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  1. Shoemaker, Michael J. DPT, PT, PhD, GCS
  2. Gibson, Cortney DPT, PT
  3. Saagman, Sarah DPT, PT


Introduction: The purpose of this article was to systematically review all studies related to the efficacy of preoperative exercise for patients undergoing total knee arthroplasty and to consider issues not previously addressed by previous systematic reviews.


Methods: Studies found by searching CINAHL, PubMed, and ProQuest databases were included in the review if the preoperative intervention contained exercise for patients undergoing total knee arthroplasty. Article selection, data extraction, and evaluation of methodological rigor quality were performed by 2 independent reviewers. Sixteen studies met the inclusion criteria and were used in this review.


Results: No consistent effects of preoperative exercise intervention were found among the 17 included studies. There was a lack of consistency among studies with regard to the use of resource utilization metrics and clinical outcome measures, insufficient dosing of nonfunctional exercises, and short postoperative follow-up periods of 3 months or less. Most important, previous studies have failed to investigate the impact of preoperative rehabilitation in patients at risk of poor outcome.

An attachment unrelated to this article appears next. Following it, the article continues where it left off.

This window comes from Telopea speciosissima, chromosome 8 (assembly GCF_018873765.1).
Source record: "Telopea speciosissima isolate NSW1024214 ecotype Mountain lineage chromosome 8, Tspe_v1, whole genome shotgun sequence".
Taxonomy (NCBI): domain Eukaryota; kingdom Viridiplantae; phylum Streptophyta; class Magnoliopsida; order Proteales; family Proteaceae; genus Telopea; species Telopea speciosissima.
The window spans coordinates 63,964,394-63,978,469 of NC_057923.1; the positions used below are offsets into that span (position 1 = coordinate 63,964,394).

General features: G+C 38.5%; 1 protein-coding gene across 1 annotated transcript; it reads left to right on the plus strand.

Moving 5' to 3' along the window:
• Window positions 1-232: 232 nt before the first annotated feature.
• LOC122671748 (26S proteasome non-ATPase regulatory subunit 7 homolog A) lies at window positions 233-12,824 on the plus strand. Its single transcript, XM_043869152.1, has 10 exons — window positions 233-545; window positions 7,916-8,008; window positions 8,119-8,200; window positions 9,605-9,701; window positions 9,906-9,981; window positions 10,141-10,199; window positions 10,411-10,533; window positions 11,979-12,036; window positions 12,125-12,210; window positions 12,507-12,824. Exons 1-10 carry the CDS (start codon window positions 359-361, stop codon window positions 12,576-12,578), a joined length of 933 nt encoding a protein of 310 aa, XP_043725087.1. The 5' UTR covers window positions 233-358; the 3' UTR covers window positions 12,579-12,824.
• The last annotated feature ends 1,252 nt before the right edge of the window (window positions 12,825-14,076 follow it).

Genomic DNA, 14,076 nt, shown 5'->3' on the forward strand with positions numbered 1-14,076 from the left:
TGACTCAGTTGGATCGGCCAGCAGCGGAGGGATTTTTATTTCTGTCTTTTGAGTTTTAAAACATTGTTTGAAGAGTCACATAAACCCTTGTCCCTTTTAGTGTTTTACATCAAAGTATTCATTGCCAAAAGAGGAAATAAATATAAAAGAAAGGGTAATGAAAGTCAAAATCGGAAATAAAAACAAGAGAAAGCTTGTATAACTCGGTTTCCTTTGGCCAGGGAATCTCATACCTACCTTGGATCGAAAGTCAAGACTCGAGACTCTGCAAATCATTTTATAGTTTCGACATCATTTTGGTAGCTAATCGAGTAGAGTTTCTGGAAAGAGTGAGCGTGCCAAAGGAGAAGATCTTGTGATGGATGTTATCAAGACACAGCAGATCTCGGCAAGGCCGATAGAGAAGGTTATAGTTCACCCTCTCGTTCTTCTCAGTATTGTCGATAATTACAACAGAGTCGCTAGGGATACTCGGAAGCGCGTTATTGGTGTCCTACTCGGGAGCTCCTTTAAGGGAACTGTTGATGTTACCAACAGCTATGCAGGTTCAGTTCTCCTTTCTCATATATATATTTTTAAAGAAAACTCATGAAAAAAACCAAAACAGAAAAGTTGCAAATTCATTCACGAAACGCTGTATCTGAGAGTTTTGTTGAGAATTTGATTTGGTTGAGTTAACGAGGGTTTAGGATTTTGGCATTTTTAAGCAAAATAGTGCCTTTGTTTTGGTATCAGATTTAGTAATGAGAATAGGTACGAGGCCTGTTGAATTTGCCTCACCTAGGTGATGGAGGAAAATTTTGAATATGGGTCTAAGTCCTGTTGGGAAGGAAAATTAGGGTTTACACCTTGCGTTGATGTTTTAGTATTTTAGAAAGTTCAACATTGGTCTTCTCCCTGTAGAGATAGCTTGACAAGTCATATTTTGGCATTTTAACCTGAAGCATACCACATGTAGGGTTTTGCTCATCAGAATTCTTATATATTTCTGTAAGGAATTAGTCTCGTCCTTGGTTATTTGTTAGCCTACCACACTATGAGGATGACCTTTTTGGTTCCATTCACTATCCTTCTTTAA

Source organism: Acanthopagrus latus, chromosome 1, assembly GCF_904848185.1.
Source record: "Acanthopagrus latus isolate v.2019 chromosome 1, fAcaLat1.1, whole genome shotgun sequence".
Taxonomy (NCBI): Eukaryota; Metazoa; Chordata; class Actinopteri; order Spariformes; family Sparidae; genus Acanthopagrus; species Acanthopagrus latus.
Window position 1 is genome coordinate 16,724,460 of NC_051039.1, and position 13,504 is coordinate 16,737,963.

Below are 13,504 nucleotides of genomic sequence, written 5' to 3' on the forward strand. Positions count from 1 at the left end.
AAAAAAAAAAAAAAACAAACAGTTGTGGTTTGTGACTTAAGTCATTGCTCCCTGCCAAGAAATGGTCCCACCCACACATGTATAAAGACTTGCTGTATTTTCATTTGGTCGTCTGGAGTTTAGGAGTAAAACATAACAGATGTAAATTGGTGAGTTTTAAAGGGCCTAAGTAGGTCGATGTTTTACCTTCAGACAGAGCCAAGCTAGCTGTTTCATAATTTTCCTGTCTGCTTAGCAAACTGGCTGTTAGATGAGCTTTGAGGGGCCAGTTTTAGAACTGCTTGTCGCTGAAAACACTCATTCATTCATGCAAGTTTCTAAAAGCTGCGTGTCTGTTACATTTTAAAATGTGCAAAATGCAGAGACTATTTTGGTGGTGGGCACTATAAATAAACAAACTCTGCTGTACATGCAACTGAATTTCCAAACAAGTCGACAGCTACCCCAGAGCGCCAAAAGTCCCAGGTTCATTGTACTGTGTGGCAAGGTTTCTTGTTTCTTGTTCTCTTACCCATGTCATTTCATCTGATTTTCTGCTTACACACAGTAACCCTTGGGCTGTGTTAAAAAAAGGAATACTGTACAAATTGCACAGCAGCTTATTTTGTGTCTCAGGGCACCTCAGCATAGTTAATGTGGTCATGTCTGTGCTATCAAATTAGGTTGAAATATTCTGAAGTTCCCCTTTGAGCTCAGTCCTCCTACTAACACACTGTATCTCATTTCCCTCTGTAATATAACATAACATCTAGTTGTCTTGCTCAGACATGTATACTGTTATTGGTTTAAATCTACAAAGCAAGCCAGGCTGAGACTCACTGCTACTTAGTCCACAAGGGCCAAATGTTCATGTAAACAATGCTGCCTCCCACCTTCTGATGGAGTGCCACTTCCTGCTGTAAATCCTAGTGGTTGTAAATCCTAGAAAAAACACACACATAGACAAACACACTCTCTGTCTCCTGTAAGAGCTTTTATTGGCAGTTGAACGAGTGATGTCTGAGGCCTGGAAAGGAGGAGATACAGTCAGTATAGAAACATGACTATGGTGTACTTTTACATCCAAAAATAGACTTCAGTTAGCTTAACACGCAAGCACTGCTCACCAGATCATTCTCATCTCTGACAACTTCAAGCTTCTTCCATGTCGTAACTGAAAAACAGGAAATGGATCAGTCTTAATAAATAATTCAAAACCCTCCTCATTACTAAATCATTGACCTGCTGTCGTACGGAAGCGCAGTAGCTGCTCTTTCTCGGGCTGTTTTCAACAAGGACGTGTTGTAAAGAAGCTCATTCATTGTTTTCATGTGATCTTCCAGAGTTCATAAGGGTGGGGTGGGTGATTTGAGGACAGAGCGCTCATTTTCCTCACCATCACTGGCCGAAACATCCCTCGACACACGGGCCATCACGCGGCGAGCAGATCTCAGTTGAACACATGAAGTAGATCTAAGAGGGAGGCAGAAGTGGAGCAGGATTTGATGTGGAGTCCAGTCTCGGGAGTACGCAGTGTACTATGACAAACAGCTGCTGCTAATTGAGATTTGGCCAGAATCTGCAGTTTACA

Conclusions: Several important deficiencies in the literature preclude definitive conclusions about the efficacy of preoperative exercise in patients undergoing total knee arthroplasty. Sampling strategies and inclusion criteria should focus on individuals at risk of poor outcome rather than typically recovering individuals.